And we’re done! I’m happy to say that Jane Eyre remains one of my favorite books. In fact, I probably liked it more on a second reading.
I was surprised by how much I had forgotten about this section of the book. I remembered that Jane runs away, finds some people who end up to be her cousins, and almost goes to India with St. John. I remembered St. John as a much nicer character though. In my head, he was a bit strict and uptight, but also caring and a bit more understanding. The real St. John was unrelenting, cold, and judgmental. Quite honestly, I don’t know how Jane put up with him so long. Living under the scrutiny, guilt trips, and impossibly high moral standards would wear me out very quickly. I cheered a bit when Jane told St. John she scorned his idea of love.
Jane realizes that marriage with St. John would be a very bad idea. Thanks to some psychic communication of some sort, Jane ends up back with Rochester. And thanks to a several very convenient occurrences, Jane has inherited money from a long-lost relative, found family via the same long-lost relative (a least good female cousins), and Rochester has found himself able to marry again due to the death of his first wife in a fire she started herself. I had to laugh a bit at Jane’s reaction to gaining a fortune:
One does not jump, and spring, and shout hurrah! at hearing one has got a fortune; one begins to consider responsibilities, and to ponder business; on a base of steady satisfaction rise certain grave cares, and we contain ourselves, and brood over our bliss with a solemn brow.
Jane would certainly make an unusual lottery winner, would she not? Most tellingly, Jane is much more excited by acquiring family (via Diana, Mary, and St. John) than wealth. This is what Jane has truly been lacking her entire life.
It may be of no moment to you; you have sisters and don’t care for a cousin; but I had nobody; and now three relations…are born into my world full-grown. I say again, I am glad!
In previous parts of the book, I mentioned how the relationship between Jane and Rochester makes me a bit uncomfortable at times. Once Jane and Rochester are reunited, I’m much more comfortable with them together. In fact, I’m fully in the Jane-Rochester camp, because they come to it as equals. Jane is not dependent upon him for employment, money, or her sole source of companionship. She has the means to support herself and has family and friends outside of Thornfield/Ferndean. More tellingly, she’s not holding him at a distance this time. Reader, she married him.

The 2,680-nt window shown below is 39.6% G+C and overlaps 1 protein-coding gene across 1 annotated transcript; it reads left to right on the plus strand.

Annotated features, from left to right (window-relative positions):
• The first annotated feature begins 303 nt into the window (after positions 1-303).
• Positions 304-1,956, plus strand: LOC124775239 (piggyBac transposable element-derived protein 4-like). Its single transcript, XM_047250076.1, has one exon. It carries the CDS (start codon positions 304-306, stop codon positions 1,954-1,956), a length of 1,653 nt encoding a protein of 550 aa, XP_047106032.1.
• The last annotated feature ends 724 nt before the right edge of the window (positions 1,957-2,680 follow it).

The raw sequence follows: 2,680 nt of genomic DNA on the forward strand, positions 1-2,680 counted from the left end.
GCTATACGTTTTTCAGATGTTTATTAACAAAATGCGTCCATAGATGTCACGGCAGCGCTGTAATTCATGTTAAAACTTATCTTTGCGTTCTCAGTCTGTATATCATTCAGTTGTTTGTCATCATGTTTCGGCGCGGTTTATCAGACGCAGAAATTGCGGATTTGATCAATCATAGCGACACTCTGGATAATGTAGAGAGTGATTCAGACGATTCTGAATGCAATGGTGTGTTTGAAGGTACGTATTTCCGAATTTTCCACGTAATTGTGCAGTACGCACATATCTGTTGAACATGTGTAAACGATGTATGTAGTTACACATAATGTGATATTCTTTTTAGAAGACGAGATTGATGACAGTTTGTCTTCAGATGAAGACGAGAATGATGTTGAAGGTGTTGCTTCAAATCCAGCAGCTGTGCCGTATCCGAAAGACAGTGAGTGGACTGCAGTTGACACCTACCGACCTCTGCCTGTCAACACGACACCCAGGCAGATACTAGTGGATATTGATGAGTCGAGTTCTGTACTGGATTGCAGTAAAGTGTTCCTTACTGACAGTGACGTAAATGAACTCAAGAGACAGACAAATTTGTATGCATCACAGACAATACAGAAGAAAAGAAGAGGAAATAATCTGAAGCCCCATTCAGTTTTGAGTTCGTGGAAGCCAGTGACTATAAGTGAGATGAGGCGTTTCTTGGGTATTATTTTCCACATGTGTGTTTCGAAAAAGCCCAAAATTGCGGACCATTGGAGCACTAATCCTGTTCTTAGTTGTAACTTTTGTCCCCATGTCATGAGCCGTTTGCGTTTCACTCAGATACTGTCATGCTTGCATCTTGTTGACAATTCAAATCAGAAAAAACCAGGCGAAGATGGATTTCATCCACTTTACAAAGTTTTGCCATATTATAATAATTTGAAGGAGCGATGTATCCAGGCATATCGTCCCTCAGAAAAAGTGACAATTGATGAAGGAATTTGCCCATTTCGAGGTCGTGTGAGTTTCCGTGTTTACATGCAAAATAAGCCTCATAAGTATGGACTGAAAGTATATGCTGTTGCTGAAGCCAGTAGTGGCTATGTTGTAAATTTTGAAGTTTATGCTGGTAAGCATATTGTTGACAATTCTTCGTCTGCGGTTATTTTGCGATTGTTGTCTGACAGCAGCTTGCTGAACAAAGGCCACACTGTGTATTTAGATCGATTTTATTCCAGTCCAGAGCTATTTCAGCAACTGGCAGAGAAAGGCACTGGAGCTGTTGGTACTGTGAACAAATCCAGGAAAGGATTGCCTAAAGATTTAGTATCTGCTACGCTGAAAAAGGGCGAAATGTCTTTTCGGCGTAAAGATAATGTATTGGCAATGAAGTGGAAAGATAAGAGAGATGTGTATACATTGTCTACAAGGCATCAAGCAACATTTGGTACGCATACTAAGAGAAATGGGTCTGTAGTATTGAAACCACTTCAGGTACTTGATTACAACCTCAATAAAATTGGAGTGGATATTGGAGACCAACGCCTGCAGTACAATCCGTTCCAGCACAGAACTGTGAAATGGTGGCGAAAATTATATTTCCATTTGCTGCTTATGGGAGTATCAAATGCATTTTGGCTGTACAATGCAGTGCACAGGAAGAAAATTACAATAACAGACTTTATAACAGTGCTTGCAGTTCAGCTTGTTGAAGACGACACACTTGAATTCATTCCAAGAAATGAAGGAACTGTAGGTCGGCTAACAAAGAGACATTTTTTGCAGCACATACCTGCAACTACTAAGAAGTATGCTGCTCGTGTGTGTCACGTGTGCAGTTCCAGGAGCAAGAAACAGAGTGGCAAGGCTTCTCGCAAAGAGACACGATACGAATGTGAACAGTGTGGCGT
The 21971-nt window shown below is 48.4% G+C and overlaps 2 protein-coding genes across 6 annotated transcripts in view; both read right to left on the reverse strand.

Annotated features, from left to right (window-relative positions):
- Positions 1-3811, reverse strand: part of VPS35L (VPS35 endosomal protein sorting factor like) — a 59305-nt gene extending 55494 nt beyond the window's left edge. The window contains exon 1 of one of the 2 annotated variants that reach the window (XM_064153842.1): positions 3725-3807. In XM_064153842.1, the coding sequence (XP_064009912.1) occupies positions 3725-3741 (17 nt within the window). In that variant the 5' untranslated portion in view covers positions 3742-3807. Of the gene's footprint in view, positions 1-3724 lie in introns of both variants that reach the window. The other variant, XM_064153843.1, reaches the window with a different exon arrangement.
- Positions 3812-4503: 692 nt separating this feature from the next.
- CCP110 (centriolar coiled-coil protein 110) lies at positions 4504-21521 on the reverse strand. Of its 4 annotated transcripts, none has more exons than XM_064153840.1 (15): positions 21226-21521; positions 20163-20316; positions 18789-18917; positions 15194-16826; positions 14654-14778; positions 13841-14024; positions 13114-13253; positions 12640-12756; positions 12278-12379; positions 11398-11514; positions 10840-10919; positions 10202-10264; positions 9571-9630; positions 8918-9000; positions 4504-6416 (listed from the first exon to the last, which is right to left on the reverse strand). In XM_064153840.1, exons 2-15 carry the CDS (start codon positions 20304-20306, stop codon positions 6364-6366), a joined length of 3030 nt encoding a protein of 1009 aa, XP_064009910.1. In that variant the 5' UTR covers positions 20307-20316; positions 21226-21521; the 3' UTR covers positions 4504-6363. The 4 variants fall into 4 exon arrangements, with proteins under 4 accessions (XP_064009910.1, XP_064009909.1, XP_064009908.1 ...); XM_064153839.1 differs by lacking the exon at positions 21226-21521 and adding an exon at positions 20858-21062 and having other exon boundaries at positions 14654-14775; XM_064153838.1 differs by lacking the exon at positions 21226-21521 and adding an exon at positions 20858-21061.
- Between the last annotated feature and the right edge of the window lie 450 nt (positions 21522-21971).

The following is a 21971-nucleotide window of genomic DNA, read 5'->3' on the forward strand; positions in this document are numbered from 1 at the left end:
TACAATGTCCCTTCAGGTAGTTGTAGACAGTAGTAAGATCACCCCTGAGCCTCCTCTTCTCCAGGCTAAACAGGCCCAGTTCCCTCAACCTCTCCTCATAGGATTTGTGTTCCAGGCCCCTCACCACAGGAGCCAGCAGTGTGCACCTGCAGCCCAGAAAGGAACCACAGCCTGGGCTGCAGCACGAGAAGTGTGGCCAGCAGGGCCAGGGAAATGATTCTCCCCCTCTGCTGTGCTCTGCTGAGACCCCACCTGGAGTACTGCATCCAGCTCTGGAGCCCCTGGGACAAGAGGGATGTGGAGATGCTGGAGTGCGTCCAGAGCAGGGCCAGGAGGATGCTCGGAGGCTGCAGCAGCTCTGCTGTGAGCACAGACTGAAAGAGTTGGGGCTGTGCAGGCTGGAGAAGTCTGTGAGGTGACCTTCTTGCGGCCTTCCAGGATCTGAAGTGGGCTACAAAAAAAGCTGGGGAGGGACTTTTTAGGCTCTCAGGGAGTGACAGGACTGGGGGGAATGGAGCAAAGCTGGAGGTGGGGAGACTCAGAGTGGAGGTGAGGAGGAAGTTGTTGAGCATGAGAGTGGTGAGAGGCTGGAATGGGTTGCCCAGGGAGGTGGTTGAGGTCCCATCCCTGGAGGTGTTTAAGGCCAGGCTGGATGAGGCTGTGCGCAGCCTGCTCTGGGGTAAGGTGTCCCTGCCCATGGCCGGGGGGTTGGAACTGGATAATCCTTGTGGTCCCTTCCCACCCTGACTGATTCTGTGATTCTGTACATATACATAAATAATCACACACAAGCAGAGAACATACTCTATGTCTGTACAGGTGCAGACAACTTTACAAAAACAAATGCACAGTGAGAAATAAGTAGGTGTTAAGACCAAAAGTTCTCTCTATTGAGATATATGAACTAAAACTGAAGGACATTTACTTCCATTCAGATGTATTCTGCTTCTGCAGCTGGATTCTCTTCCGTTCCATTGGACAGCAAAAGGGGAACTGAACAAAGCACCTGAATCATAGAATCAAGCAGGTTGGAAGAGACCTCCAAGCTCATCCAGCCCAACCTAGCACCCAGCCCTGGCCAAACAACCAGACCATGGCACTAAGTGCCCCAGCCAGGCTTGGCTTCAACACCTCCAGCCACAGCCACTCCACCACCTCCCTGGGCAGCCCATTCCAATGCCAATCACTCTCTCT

Want More Jane Eyre?
While I had only read Jane Eyre once prior to this, I’ve read several other novels that involve Jane Eyre, all of them very different. If you just can’t get enough of Jane, check one of these out!
Wide Sargasso Sea by Jean Rhys
I’ll be honest. I remember maybe 5% of this book. I read it in an AP English lit class, possibly as an example of postcolonial literature. I was unused to the style of writing and had not read Jane Eyre, so the book made very little sense to me. It’s pretty short, and college gave me an appreciation for postcolonial lit, so I have it sitting on my bookshelf to be revisited. Wide Sargasso Sea is a prequel/parallel to Jane Eyre–it tells the story of Bertha Mason (name Antoinette Cosway in WSS) up to her marriage with Rochester, humanizing the woman who otherwise serves as a plot device locked up in an attic.
The Flight of Gemma Hardy by Margot Livesey
The Flight of Gemma Hardy is a recently published book that retells the story of Jane Eyre in 1960s Scotland. For the first part of the book, Livesey stays very close to Jane Eyre. I enjoyed finding the connections at first, although it got a bit old and forced in the middle. Gemma becomes an au pair in the Orkney Islands where she falls in love with her employer, Mr. Sinclair. The age difference between them is maintained–and it does not work quite as well in the 1960s.
I loved Gemma just as much as I love Jane, and my favorite parts were when Livesey wasn’t trying as hard to replicate Jane Eyre and told Gemma’s story instead. At the end, the novel takes Gemma into Iceland to discover her family history and herself. Also, Livesey does such a beautiful job of describing landscapes and the feelings that different places in Scotland and Iceland evoke throughout the book, I was ready to hop on a plane at the end to see them for myself.
The Eyre Affair by Jasper Fforde
How does one describe the Thursday Next series? If you like off-the-wall humor, more literary references than you can count, comic fantasy, or book and grammar jokes, you should check out this series. Basically, the series is set in an alternate universe where the Crimean War is still going on, people have dodo birds for pets, and it’s possible for a few people to read their way into the world of books and interact with the characters. Thursday is a literary detective for SpecOps in the outside world initially, and ends up being a literary detective within the BookWorld (with Miss Havisham as a mentor) in future books. In The Eyre Affair, the villain, Acheron Hades, kidnaps Jane Eyre from her book. This is particularly troublesome because the story is told in first-person, which means the BookWorld can’t just get any old character to stand in for her. Thursday has to figure out how to enter the novel and stop Acheron. It’s great, and the following novels are even better!
This post is part of the Septemb-Eyre Read-Along hosted on Entomology of a Bookworm. Be sure to check out what other bloggers had to say, and an extra special thanks to Kerry for hosting the readalong!